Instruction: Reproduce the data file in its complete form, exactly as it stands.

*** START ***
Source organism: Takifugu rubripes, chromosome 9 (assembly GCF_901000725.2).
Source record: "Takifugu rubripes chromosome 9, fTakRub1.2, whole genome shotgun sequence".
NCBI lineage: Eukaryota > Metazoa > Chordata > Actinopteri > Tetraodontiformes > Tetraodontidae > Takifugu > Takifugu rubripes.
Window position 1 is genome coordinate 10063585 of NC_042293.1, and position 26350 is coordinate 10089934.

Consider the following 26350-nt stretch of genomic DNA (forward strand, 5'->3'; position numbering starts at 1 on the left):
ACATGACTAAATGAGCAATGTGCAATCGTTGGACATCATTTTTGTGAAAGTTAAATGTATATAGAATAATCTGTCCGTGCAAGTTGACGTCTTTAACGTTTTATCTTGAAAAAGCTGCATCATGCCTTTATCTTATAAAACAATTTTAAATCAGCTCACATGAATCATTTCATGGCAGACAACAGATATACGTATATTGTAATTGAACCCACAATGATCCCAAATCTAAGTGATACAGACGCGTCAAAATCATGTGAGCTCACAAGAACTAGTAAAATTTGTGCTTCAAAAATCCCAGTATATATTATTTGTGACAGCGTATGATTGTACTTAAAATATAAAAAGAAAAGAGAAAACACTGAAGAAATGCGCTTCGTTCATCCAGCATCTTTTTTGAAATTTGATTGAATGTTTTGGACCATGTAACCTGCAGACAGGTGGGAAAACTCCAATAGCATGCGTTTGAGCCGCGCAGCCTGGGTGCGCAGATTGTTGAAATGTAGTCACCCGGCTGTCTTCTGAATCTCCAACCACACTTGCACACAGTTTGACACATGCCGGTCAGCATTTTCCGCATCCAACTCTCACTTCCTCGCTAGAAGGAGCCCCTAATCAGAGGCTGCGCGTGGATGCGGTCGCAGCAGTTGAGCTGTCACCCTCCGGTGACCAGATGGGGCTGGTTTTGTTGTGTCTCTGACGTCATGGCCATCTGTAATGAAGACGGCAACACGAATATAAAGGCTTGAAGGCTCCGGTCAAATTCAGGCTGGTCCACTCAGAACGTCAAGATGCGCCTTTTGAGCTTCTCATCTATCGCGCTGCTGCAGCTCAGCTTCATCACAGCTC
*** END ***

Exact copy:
Source organism: Takifugu rubripes, chromosome 9 (assembly GCF_901000725.2).
Source record: "Takifugu rubripes chromosome 9, fTakRub1.2, whole genome shotgun sequence".
NCBI lineage: Eukaryota > Metazoa > Chordata > Actinopteri > Tetraodontiformes > Tetraodontidae > Takifugu > Takifugu rubripes.
Window position 1 is genome coordinate 10063585 of NC_042293.1, and position 26350 is coordinate 10089934.

Consider the following 26350-nt stretch of genomic DNA (forward strand, 5'->3'; position numbering starts at 1 on the left):
ACATGACTAAATGAGCAATGTGCAATCGTTGGACATCATTTTTGTGAAAGTTAAATGTATATAGAATAATCTGTCCGTGCAAGTTGACGTCTTTAACGTTTTATCTTGAAAAAGCTGCATCATGCCTTTATCTTATAAAACAATTTTAAATCAGCTCACATGAATCATTTCATGGCAGACAACAGATATACGTATATTGTAATTGAACCCACAATGATCCCAAATCTAAGTGATACAGACGCGTCAAAATCATGTGAGCTCACAAGAACTAGTAAAATTTGTGCTTCAAAAATCCCAGTATATATTATTTGTGACAGCGTATGATTGTACTTAAAATATAAAAAGAAAAGAGAAAACACTGAAGAAATGCGCTTCGTTCATCCAGCATCTTTTTTGAAATTTGATTGAATGTTTTGGACCATGTAACCTGCAGACAGGTGGGAAAACTCCAATAGCATGCGTTTGAGCCGCGCAGCCTGGGTGCGCAGATTGTTGAAATGTAGTCACCCGGCTGTCTTCTGAATCTCCAACCACACTTGCACACAGTTTGACACATGCCGGTCAGCATTTTCCGCATCCAACTCTCACTTCCTCGCTAGAAGGAGCCCCTAATCAGAGGCTGCGCGTGGATGCGGTCGCAGCAGTTGAGCTGTCACCCTCCGGTGACCAGATGGGGCTGGTTTTGTTGTGTCTCTGACGTCATGGCCATCTGTAATGAAGACGGCAACACGAATATAAAGGCTTGAAGGCTCCGGTCAAATTCAGGCTGGTCCACTCAGAACGTCAAGATGCGCCTTTTGAGCTTCTCATCTATCGCGCTGCTGCAGCTCAGCTTCATCACAGCTC